Cleaning Carpets, Rugs And Floors After A Natural Disaster
It can be a scary experience evacuating the home in the wake of a natural disaster such as a flood or tornado. The cleanup that comes later also can be a challenge.
One of the most difficult parts of cleaning up a home or other property after a natural disaster is drying the flooring, especially if the storm water was contaminated by mud or dangerous chemicals.
“My first recommendation is to contact your insurance company. Unfortunately, longer-term wetness and flooding usually ruins interior finishes and contents,” said Gina Peek, Oklahoma State University Cooperative Extension housing and consumer specialist. “But, if the structure has been wet for only a short time and you can start cleaning up immediately, then some of the flooring may be salvageable.”
The easiest option is to hire a professional cleaner, but if that is not possible, there are some do-it-yourself options available to homeowners.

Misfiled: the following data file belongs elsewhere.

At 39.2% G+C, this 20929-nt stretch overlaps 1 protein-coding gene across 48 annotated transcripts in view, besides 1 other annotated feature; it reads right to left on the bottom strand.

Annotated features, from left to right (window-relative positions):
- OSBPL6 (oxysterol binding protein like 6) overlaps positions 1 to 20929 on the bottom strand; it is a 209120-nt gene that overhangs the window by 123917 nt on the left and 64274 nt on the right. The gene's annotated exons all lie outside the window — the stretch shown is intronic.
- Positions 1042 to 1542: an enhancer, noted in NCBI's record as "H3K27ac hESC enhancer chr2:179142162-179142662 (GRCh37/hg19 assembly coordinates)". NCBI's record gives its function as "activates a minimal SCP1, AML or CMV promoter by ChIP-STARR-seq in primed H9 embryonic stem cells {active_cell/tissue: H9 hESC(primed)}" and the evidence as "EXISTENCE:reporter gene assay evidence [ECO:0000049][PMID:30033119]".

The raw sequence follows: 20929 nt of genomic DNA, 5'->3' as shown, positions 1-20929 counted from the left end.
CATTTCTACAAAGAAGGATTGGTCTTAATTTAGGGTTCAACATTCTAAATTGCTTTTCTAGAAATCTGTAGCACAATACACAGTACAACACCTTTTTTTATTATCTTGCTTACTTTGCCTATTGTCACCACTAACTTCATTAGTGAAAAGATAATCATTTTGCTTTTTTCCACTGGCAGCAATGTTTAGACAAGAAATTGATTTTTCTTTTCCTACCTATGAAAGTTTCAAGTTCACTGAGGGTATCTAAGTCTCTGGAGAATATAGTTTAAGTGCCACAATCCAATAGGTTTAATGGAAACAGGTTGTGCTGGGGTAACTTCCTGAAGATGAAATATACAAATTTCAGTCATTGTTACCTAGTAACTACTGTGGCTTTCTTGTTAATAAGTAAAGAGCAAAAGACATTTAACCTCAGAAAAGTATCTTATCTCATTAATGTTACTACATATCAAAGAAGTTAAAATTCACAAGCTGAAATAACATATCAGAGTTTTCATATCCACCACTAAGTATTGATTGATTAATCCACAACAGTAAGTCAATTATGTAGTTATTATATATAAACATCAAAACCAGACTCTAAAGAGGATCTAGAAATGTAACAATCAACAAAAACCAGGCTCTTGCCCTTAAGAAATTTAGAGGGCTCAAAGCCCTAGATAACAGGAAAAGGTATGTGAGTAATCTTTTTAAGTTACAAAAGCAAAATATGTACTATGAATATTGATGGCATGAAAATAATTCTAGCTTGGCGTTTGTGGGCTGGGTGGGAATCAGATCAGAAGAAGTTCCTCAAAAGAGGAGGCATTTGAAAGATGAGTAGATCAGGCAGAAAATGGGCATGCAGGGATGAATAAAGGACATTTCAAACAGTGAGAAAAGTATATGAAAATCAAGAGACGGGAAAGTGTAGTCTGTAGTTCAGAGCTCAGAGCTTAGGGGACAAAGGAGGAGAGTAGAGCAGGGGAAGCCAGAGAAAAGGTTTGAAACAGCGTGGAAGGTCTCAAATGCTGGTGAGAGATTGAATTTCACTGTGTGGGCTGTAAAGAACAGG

After a home has been flooded, the first step is to decide if the flooring can be salvaged. Peek advises to remove the furniture, carpet and carpet padding. Since floodwater can contain contaminants, she said it is best to replace carpet and padding.
In flooded homes with wood flooring, take out a board every few feet to reduce buckling as a result of swelling. If the flooring is tongue and groove, it is best to consult a professional.
Remove vinyl flooring so the subfloor can completely dry out. Families with asbestos flooring should consult a professional for guidance.
Subflooring that isn’t damaged can be cleaned with a water and bleach solution. It is possible some parts of the subfloor may be damaged beyond repair and need to be replaced. This may be especially true for plywood and oriented strand board (OSB).
“Begin repairing and reinstalling flooring only when the structure is completely clean and dry. Keep in mind the drying process could take several weeks” Peek said. “Putting flooring back too soon will cause mold and mildew, which is a health hazard.”
For more information about cleaning up after a natural disaster, contact the local OSU Extension office.